Despite a lot of empty rhetoric about the importance of great teachers, the documentary does not contain a single positive image of a traditional public school or teacher. It never shows real teachers who are working in the trenches in traditional public schools every day and how they are offering hope for the students in their classrooms. The film simply disrespects and discredits traditional teachers. Not a single one of these dedicated teachers has a voice in the film.
And there is no suggestion of how parents are working in collaboration with school leaders to improve the public schools their children attend, no suggestion of community engagement, no suggestion of how effective board leadership can improve public education.
There is no discussion of funding inequities, poverty, race, testing or the long dismal history of top-down bureaucratic educational reform failures.

The film displays a heart tugging and undeniably powerful emotional impact. The stories of the children and families it highlights are truly compelling for all of us. But the film uses these stories to advance an agenda that continues to hurt public schools and the vast majority of communities that depend on them.

Am I saying that we shouldn't criticize public education? No!

If there were not the perceptions that the current system is not getting the job done and not addressing the needs of all students, there would be no need or outcry for change by those who depend on public school districts to provide a quality educational experience for their children.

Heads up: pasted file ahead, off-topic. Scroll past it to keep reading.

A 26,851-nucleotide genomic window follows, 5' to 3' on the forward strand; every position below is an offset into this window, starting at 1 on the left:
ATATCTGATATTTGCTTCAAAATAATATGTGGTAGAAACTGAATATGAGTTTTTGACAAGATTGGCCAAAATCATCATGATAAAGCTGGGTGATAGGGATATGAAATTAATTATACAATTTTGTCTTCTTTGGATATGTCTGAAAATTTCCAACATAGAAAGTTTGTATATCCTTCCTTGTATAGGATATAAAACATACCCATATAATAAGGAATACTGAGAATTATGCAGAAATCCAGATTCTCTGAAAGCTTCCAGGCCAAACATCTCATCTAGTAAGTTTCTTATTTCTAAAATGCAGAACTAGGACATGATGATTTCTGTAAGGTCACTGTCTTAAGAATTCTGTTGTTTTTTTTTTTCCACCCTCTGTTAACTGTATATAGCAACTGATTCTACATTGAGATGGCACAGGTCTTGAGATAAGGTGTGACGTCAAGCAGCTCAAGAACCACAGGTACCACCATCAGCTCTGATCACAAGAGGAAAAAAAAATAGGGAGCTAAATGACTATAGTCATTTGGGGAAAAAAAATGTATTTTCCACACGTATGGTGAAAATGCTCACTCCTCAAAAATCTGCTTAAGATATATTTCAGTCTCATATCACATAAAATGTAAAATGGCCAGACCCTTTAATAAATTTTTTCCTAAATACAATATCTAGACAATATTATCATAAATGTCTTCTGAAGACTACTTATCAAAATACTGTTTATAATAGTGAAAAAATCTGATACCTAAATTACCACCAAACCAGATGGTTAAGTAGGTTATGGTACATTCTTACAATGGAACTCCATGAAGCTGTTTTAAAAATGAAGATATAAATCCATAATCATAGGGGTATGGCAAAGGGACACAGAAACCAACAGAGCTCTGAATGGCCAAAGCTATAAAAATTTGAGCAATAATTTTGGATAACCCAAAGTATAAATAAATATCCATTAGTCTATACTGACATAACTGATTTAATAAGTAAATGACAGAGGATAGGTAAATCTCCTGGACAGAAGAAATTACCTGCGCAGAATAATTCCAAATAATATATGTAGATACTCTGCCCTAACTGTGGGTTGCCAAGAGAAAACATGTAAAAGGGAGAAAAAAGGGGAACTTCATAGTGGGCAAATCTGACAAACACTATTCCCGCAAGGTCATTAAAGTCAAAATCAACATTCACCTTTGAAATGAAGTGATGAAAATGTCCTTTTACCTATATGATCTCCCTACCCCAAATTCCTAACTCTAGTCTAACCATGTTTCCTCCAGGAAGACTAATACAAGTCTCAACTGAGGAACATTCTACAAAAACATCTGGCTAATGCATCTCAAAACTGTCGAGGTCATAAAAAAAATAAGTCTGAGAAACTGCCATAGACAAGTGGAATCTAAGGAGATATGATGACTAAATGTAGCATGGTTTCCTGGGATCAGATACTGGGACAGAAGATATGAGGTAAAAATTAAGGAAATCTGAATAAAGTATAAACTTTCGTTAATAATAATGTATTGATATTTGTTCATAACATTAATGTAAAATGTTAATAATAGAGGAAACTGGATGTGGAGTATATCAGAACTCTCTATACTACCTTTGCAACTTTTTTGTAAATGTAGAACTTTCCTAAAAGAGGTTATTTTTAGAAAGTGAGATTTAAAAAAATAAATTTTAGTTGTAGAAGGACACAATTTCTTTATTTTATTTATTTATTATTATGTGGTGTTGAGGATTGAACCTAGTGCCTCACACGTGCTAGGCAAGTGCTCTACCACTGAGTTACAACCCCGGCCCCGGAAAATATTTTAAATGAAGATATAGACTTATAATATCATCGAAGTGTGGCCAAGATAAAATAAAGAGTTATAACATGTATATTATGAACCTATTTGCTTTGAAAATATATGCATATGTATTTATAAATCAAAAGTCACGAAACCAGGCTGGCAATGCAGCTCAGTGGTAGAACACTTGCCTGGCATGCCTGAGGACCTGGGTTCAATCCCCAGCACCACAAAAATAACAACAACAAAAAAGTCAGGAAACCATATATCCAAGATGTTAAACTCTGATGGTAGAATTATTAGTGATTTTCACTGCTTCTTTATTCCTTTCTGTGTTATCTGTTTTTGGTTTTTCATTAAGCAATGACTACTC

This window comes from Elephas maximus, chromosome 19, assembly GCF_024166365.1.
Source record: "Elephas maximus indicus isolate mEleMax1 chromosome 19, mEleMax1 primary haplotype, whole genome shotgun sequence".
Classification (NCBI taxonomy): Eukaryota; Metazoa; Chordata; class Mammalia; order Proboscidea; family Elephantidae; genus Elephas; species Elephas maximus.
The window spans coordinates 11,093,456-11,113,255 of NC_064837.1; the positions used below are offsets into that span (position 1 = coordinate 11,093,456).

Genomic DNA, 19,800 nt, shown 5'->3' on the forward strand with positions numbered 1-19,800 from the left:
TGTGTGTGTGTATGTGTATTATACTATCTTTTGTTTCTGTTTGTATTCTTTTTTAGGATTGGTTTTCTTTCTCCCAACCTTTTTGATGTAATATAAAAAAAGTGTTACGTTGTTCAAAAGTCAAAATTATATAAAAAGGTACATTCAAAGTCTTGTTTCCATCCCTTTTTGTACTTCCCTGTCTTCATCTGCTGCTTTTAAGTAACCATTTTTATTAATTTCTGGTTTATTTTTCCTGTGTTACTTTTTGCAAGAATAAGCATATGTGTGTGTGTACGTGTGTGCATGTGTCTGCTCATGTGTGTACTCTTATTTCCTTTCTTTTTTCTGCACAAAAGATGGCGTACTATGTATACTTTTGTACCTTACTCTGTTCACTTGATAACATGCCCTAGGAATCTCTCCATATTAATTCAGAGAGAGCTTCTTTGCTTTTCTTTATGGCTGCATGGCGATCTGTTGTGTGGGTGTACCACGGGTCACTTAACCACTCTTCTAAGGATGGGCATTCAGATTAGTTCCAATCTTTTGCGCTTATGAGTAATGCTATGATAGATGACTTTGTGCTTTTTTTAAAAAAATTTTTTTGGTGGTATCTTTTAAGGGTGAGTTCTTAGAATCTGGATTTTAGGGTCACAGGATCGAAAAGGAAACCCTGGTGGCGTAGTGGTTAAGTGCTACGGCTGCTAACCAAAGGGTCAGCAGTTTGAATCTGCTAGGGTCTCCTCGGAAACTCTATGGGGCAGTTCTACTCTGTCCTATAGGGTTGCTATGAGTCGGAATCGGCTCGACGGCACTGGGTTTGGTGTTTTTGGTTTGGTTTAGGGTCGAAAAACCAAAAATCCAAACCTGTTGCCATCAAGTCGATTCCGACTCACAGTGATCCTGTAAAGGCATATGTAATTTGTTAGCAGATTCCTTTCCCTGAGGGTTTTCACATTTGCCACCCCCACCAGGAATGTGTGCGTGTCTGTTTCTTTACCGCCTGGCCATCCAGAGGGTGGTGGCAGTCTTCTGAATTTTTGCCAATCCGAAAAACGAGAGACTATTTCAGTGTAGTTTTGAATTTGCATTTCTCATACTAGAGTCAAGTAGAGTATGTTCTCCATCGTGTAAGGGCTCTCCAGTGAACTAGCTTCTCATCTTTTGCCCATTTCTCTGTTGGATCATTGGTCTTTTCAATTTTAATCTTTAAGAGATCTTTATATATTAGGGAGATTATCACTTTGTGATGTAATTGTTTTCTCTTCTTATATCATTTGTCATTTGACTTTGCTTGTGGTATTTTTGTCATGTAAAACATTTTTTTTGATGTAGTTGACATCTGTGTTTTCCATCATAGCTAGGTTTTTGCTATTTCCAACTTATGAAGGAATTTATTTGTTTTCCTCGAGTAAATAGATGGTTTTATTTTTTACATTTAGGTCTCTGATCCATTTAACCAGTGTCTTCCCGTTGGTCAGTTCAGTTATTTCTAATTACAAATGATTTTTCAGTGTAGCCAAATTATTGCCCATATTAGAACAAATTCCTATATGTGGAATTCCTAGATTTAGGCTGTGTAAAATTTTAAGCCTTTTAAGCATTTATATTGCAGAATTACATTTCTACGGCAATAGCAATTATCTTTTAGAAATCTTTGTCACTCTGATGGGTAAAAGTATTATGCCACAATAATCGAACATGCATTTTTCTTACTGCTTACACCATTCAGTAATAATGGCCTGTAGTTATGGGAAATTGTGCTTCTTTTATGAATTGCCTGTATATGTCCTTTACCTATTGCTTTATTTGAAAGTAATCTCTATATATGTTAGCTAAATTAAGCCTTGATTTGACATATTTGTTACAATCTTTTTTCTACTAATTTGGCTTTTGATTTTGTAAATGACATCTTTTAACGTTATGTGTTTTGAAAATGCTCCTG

For 26 years as a member of the Mount Clemens Board of Education I have fought, argued and advocated to bring social justice to our classrooms, our schools, our districts and our unions. I’ve learned that there is no such thing as a “Superman”; rather, ordinary men and women must do extraordinary things for our children.

If children are our most essential investment, we must invest in their future and provide them with a quality public education. Instead, it is an annual ritual as we look at ways to cut education funding even when it will sacrifice student learning and achievement. We must make sure that we have the essential assets — great teachers, staff, curriculum, and key resources — to build an unwavering infrastructure for a solid education.

School leaders must nurture the ambition, creativity, curiosity and boldness of these young minds that come through our doors. These children will become lifelong learners and the leaders of tomorrow, and we must see that their dreams become reality through our work.